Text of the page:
the years. And now I have a good memory of an
Escalope de veau à la florentine (with spinach)
that I had there for lunch last Wednesday.

Then I slept from 10 p.m. last night until 7 a.m. this morning. I needed that. The sun is shining right now and my mother and I have to go out on a shopping expedition later this morning — I need clothes and shoes. I brought hardly anything with me, in anticipation of filling my suitcase with U.S. goods that are a lot less expensive than the clothes and shoes available in France. At any rate, there are not a lot of shopping opportunities around Saint-Aignan. It's a real American experience to hit the stores.


  1. I brought my sister, and later, Elliot, to eat at that Pizza Vesuvio in trips with them to Paris :) Great memories.

    I love these Paris photos, and feel so fortunate to have my own memories of Paris. It REALLY is time for a return trip.


  2. Pizza Vesuvio is on my list of places to go this summer!

    I agree that the 5th is a great place to stay, especially since the RER makes it so convenient for travel to CDG.

    Shopping here is really amazing, I hope you find lots of bargains.

  3. Isn't jet lag amazing? It always takes me 9 days to get rid of it going back to France, but only 2 days coming back.
    Have fun shopping.

  4. Ah La brasserie Balzar- one place we never missed on each visit. I like its " museaux de boeuf" that I can't get in Montréal.

  5. Looks like the Brasserie Balzar is going on the list for the next visit to Paris.
    As teenager used stay in a hotel on the place St Sulpice (then inexpensive, now very upmarket and expensive)when my mother took me on visits to Paris; the 6th & 7th was her old stamping ground (she had lived & worked in Paris in the '50s)

    As I recall the baguette also orginated in Vienna in the mid 19th cent.
    Enjoy NC

  6. Nice post, Ken. We pretty much always stay in the 5th at Hotel d'Albe. It is on the Rue de la Harpe, one block in from the Quai St Michel. Great location and nice rooms for a reasonable price.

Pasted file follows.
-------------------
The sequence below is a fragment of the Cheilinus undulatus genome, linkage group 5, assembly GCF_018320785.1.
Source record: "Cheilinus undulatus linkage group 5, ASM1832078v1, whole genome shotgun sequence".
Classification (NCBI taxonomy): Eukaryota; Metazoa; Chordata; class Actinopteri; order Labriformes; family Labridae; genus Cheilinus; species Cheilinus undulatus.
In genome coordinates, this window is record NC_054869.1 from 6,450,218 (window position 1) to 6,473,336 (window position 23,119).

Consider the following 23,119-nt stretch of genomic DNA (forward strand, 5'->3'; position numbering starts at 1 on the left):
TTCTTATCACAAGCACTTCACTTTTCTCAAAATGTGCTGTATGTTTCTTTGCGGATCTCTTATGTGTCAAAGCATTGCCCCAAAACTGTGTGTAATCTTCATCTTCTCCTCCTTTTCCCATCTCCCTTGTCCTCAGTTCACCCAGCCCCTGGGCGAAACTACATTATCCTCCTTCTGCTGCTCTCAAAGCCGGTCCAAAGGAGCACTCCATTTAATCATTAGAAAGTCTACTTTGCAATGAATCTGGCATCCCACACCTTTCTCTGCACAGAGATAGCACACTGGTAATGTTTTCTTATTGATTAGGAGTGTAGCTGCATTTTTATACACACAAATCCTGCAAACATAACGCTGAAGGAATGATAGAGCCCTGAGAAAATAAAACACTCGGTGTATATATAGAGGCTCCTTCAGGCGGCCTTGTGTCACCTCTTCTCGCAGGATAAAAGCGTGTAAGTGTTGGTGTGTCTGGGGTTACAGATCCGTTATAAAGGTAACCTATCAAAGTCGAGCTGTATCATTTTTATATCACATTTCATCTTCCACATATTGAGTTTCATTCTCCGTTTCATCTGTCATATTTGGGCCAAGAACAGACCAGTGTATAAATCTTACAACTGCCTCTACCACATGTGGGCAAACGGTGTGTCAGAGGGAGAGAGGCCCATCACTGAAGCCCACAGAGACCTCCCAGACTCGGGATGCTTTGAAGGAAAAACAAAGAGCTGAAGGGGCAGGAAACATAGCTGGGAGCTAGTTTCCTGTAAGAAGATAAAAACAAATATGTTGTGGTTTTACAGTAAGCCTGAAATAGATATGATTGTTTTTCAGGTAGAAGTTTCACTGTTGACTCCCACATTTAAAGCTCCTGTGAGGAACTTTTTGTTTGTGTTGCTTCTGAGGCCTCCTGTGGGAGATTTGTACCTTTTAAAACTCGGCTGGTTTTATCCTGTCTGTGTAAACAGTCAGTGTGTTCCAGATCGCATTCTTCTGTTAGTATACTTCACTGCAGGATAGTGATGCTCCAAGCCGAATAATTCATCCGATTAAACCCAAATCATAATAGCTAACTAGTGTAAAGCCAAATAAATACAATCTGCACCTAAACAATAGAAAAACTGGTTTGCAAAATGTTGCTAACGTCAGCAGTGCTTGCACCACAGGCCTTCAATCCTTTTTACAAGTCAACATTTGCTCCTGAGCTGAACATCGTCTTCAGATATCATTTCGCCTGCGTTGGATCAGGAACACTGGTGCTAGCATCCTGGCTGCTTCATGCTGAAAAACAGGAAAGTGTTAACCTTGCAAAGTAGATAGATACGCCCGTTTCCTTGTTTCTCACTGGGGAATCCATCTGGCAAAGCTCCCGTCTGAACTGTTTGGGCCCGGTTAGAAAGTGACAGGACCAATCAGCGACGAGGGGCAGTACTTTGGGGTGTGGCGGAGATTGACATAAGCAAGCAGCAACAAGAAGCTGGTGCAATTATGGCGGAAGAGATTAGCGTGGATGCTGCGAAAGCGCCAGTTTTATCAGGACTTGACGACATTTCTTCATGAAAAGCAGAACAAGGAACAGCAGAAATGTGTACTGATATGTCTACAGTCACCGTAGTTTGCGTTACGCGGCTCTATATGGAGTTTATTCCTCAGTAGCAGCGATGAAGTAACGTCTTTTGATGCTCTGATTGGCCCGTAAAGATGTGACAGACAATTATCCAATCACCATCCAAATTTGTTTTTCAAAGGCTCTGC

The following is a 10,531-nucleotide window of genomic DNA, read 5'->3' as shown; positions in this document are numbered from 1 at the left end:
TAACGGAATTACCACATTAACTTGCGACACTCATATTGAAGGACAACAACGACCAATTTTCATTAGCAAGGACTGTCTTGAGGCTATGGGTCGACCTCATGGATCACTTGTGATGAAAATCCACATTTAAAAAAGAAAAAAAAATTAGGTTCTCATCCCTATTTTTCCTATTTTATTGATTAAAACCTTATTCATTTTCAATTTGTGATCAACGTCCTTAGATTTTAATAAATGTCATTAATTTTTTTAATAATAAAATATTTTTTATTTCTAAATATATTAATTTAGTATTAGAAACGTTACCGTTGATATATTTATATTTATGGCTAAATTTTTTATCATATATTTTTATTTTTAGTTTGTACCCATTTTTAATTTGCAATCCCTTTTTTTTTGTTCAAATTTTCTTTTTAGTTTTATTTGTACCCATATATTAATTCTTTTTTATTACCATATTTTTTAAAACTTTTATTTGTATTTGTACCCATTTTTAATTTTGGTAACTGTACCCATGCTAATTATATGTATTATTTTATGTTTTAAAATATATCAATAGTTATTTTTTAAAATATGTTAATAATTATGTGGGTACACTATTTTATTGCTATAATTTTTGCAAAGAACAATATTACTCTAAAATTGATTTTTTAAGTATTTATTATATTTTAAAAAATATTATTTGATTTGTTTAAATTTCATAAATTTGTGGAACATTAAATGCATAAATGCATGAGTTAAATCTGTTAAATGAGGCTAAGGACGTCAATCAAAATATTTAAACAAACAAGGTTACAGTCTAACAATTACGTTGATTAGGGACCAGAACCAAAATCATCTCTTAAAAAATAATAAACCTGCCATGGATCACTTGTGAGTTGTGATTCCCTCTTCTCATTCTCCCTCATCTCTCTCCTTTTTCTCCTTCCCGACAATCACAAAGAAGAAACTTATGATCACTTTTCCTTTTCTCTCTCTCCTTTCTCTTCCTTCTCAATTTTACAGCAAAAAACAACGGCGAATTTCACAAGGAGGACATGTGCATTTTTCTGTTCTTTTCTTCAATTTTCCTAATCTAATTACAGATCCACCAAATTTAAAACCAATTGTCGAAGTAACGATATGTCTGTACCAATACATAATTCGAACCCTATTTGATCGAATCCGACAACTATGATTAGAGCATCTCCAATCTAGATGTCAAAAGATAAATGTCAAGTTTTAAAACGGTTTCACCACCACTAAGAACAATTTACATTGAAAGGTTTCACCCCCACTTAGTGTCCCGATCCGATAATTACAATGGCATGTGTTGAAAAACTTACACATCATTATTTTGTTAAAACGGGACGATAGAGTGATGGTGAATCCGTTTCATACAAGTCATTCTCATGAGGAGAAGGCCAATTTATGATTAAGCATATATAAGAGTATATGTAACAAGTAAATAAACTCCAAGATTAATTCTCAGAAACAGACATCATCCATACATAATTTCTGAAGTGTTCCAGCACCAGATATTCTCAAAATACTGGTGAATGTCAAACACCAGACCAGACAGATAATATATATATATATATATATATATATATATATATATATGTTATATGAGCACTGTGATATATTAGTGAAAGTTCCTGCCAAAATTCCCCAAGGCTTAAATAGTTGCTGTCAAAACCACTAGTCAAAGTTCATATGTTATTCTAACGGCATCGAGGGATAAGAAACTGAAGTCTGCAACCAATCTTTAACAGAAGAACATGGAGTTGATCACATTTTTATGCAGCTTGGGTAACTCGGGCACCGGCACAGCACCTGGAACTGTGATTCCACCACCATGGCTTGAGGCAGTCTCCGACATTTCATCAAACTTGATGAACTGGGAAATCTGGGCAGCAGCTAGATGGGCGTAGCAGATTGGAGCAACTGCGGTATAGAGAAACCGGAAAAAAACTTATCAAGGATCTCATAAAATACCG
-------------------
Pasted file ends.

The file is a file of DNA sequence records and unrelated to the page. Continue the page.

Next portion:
Love the Jardins du Luxembourg too -so peaceful. However, we discovered that Dalloyau was across the street last trip and pigged out on chocolates and macaroons. Don't think I've been to Balzar, but noted for future visits.

  7. Ken, enjoy your visit with your family!

  8. Great memories and stories. Have you found/do you remember the corner or address of the Pierwige?

  9. The first hotel I ever staying in in Paris was on rue du Sommerard, and we've been eating at Balzar for years, walking over there from our apartment in St-Germain des Pres, passing Pizza Vesuvio and Patisserie Viennoise on the way.

    After all these years we finally discovered the rue des Ciseaux, the tiny street where Vesuvio sits. Several really good Asian restaurants on that street, which we'd been walking past without ever exploring for ages. http://areweinparisyet.blogspot.com/2010/11/soup-season.html

    Have a good time in NC. Let us know next time you come through Paris.

  10. I spent a summer in that area working on a Rockefeller grant research project. I think my hotel was in the rue d'Arras...can't remember the name, even though I stayed there for 6 weeks.

  11. I think it's sweet that at your age you still want to go shopping with your mother.

  12. Susan, LOL! Shopping gives us something to do and we run into all kinds of people that I haven't seen in years. MA recognizes them; I don't.

  13. That Vesuvio restaurant is, I think, my favourite pizza place.